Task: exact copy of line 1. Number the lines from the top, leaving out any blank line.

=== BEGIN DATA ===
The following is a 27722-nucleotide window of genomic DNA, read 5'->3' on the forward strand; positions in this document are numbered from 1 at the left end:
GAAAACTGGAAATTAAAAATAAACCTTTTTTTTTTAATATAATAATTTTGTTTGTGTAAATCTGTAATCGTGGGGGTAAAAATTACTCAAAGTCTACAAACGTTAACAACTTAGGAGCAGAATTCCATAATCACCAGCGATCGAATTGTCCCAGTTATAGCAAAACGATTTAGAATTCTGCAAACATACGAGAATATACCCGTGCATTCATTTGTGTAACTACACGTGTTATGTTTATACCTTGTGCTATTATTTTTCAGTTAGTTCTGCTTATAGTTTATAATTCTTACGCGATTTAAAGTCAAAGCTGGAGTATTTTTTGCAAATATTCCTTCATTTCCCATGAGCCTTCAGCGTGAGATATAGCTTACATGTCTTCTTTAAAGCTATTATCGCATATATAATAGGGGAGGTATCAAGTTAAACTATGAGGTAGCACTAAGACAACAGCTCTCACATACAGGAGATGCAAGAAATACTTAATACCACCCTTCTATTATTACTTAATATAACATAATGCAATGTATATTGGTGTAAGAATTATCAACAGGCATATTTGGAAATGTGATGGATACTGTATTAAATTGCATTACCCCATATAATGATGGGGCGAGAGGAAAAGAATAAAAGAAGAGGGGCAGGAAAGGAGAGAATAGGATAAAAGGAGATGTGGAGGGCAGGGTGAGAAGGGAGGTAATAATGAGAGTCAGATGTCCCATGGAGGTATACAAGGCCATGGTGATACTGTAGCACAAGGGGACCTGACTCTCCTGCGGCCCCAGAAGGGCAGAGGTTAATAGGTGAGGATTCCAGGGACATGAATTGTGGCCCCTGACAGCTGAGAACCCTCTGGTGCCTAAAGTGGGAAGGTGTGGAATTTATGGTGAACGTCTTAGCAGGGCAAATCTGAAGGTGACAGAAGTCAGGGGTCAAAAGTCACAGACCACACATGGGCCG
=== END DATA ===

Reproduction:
The following is a 27722-nucleotide window of genomic DNA, read 5'->3' on the forward strand; positions in this document are numbered from 1 at the left end: